This article contains commentary which reflects the author's opinion
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Yet The Eswatini King Has an Estimated Net Worth of $200 Million
The Kingdom of Eswatini had been known as Swaziland until Ngwenyama Mswati III Dlamini, their oppressive King Mswati III, changed the name. It is this country the US just released a Grants Notice allocating $700,000 to assist with supply and distribution of condoms.
In 2018, King Mswati renamed the nation eSwatini, which means “land of the Swazis” partly to celebrate his 50th birthday, the nation’s 50 year anniversary of freedom from colonial rule, and to help end the confusion between the former name and Switzerland. According to a BBC article, at the time of the renaming, Mswati had been referring to his nation as eSwatini for years. A revision was made at some point after the renaming to change the capitalization of the e and s to Eswatini.
Swazi’s Live in Desperation; Their Monarch in Opulent Luxury
While the name change likely served as a feel good moment for Swazis, Eswatini has dire issues starting with the fact it is the last absolute monarchy in Africa. This has contributed to the Swazi’s extreme poverty, low life expectancy, and one of the world’s highest HIV rates. Poverty level is defined as a population who survives on $1.90 a day or less. The World Food Programme estimates “63 percent of people live below the national poverty line,” which puts Eswatini 12th worst in the world. For reference, Syria has the world’s worst poverty levels as 82.5% of their population lives below the poverty limit.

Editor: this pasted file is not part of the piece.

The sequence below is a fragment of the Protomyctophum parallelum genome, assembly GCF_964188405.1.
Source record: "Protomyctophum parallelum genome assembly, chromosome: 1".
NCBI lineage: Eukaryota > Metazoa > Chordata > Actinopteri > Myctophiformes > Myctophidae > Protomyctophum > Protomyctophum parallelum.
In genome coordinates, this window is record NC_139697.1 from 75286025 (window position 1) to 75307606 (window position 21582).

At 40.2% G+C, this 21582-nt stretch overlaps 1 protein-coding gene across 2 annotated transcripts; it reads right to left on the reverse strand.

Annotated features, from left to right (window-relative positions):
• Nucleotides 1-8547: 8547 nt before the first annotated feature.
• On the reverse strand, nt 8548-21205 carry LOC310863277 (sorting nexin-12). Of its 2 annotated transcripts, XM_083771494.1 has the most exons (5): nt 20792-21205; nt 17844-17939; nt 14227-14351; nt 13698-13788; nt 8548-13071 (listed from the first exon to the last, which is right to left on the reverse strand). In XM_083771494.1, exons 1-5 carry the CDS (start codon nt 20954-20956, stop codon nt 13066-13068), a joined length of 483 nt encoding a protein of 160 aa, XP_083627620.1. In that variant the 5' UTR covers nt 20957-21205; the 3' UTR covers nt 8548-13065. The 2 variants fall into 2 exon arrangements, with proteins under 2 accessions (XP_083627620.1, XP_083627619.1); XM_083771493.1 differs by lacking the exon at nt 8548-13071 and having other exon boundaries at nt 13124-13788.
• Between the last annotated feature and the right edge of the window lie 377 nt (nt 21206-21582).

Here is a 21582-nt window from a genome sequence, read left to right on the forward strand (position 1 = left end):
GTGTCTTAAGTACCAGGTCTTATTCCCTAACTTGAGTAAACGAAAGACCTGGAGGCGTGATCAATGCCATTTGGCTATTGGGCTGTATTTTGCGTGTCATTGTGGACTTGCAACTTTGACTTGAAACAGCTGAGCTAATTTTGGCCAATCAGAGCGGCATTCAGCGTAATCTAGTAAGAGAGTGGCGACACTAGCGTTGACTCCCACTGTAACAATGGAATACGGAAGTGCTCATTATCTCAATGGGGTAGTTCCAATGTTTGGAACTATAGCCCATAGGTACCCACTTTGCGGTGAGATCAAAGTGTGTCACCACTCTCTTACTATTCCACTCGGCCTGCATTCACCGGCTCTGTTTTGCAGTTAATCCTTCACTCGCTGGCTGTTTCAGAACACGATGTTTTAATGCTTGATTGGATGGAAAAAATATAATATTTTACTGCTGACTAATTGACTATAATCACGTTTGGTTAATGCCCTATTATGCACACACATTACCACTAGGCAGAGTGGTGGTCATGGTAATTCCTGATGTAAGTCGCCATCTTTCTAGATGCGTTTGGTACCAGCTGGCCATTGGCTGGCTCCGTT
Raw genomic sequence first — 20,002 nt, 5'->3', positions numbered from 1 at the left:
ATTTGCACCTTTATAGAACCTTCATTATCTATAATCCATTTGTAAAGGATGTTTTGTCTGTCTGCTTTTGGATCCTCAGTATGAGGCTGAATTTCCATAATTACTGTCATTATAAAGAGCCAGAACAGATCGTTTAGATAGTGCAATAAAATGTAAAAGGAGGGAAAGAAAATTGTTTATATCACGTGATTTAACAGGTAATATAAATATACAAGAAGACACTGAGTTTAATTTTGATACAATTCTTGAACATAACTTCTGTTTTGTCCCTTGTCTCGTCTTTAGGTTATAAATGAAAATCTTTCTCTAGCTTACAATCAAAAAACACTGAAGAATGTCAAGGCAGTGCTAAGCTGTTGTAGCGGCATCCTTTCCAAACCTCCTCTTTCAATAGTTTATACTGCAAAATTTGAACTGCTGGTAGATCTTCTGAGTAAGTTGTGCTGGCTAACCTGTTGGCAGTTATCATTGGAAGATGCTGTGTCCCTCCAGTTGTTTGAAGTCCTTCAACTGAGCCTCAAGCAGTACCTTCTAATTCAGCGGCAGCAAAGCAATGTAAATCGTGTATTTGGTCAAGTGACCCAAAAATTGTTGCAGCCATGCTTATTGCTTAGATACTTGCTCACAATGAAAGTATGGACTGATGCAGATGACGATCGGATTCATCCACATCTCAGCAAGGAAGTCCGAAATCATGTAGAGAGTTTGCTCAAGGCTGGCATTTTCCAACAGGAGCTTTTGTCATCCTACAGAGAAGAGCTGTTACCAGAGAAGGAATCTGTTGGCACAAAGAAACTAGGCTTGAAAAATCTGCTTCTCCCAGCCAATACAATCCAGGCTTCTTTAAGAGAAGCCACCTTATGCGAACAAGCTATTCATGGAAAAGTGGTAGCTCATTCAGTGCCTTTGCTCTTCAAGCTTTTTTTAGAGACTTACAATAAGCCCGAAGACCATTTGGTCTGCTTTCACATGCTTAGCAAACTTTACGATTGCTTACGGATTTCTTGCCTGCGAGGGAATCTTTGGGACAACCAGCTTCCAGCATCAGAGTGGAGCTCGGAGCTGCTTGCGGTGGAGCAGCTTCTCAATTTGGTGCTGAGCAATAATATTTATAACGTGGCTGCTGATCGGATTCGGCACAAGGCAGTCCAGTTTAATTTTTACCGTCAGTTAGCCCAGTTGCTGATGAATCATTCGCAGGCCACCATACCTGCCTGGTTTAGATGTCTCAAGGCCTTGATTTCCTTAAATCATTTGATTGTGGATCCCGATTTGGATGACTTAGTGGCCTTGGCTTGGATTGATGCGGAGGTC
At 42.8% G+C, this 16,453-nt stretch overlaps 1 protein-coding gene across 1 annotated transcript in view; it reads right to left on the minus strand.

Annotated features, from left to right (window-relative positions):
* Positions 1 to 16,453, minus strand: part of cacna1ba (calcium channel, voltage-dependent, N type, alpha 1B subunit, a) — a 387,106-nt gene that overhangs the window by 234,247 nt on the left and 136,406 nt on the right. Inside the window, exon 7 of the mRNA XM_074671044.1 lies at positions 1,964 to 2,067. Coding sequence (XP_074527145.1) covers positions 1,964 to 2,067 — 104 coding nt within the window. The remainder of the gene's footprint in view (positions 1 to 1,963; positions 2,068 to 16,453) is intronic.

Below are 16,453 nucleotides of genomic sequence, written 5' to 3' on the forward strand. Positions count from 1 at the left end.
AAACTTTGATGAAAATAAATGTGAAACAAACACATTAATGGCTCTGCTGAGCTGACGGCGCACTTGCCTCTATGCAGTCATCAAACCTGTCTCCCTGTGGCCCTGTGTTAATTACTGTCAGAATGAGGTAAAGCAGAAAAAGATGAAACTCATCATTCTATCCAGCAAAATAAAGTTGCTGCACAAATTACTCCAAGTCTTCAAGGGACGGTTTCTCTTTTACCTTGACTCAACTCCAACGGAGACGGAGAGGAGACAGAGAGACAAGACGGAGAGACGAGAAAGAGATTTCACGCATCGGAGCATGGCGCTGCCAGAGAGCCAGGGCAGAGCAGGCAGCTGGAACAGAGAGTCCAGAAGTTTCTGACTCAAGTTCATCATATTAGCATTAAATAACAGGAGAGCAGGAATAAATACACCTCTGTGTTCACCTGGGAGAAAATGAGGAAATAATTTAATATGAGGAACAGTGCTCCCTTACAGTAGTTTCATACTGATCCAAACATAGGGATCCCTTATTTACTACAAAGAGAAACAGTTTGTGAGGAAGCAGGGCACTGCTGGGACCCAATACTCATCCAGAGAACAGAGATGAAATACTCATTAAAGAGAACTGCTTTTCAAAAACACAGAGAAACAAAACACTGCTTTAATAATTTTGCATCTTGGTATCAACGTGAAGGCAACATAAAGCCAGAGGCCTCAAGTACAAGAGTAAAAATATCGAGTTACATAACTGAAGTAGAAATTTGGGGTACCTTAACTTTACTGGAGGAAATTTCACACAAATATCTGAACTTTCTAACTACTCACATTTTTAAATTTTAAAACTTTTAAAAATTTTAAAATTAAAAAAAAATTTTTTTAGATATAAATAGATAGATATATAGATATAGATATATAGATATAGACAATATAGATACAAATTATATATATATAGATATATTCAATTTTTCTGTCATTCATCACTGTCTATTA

In 2018, 210,000 Swazis were living with HIV. UNAIDS
The life expectancy in Eswatini has been on the rise since 2005 when The World Bank calculated it at 42.518 years. Their most recent data from 2017 shows a life expectancy at 58.319 years. To understand this on a global scale, the world rate for 2017 is 72.838 years. In terms of HIV incidence rates, The World Bank lists the 2018 world rate at 0.8%. Their 2018 data identifies 27.3% of the Eswatini population between 15-49 had been infected. This rate is down from a high of 28.2% in 2014. The Joint United Nations Programme on HIV/AIDS (UNAIDS) reported in 2018, 210,000 Swazis were living with HIV.